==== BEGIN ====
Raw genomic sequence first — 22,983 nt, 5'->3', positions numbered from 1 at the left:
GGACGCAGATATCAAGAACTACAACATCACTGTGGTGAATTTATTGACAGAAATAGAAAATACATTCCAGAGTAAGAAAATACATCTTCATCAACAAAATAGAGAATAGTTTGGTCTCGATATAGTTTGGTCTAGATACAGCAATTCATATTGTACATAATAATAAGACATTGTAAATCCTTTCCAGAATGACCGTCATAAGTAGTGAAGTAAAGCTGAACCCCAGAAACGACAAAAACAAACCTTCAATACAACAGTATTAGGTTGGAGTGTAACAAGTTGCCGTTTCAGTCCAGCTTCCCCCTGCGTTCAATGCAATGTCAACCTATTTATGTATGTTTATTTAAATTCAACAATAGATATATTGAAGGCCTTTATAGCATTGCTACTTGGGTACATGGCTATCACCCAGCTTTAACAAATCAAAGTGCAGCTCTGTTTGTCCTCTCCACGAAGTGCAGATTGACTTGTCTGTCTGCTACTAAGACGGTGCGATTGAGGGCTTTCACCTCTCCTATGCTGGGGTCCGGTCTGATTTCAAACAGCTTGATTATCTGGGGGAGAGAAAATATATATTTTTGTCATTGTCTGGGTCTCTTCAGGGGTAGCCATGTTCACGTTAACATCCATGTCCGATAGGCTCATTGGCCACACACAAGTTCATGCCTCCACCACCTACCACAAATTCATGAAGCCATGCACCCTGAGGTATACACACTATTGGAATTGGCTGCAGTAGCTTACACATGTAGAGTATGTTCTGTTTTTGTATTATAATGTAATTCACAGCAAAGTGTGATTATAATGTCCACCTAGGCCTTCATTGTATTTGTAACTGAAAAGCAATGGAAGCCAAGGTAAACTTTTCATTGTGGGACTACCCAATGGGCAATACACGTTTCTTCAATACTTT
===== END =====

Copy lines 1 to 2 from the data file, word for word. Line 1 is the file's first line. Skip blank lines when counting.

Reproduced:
Raw genomic sequence first — 22,983 nt, 5'->3', positions numbered from 1 at the left:
GGACGCAGATATCAAGAACTACAACATCACTGTGGTGAATTTATTGACAGAAATAGAAAATACATTCCAGAGTAAGAAAATACATCTTCATCAACAAAATAGAGAATAGTTTGGTCTCGATATAGTTTGGTCTAGATACAGCAATTCATATTGTACATAATAATAAGACATTGTAAATCCTTTCCAGAATGACCGTCATAAGTAGTGAAGTAAAGCTGAACCCCAGAAACGACAAAAACAAACCTTCAATACAACAGTATTAGGTTGGAGTGTAACAAGTTGCCGTTTCAGTCCAGCTTCCCCCTGCGTTCAATGCAATGTCAACCTATTTATGTATGTTTATTTAAATTCAACAATAGATATATTGAAGGCCTTTATAGCATTGCTACTTGGGTACATGGCTATCACCCAGCTTTAACAAATCAAAGTGCAGCTCTGTTTGTCCTCTCCACGAAGTGCAGATTGACTTGTCTGTCTGCTACTAAGACGGTGCGATTGAGGGCTTTCACCTCTCCTATGCTGGGGTCCGGTCTGATTTCAAACAGCTTGATTATCTGGGGGAGAGAAAATATATATTTTTGTCATTGTCTGGGTCTCTTCAGGGGTAGCCATGTTCACGTTAACATCCATGTCCGATAGGCTCATTGGCCACACACAAGTTCATGCCTCCACCACCTACCACAAATTCATGAAGCCATGCACCCTGAGGTATACACACTATTGGAATTGGCTGCAGTAGCTTACACATGTAGAGTATGTTCTGTTTTTGTATTATAATGTAATTCACAGCAAAGTGTGATTATAATGTCCACCTAGGCCTTCATTGTATTTGTAACTGAAAAGCAATGGAAGCCAAGGTAAACTTTTCATTGTGGGACTACCCAATGGGCAATACACGTTTCTTCAATACTTT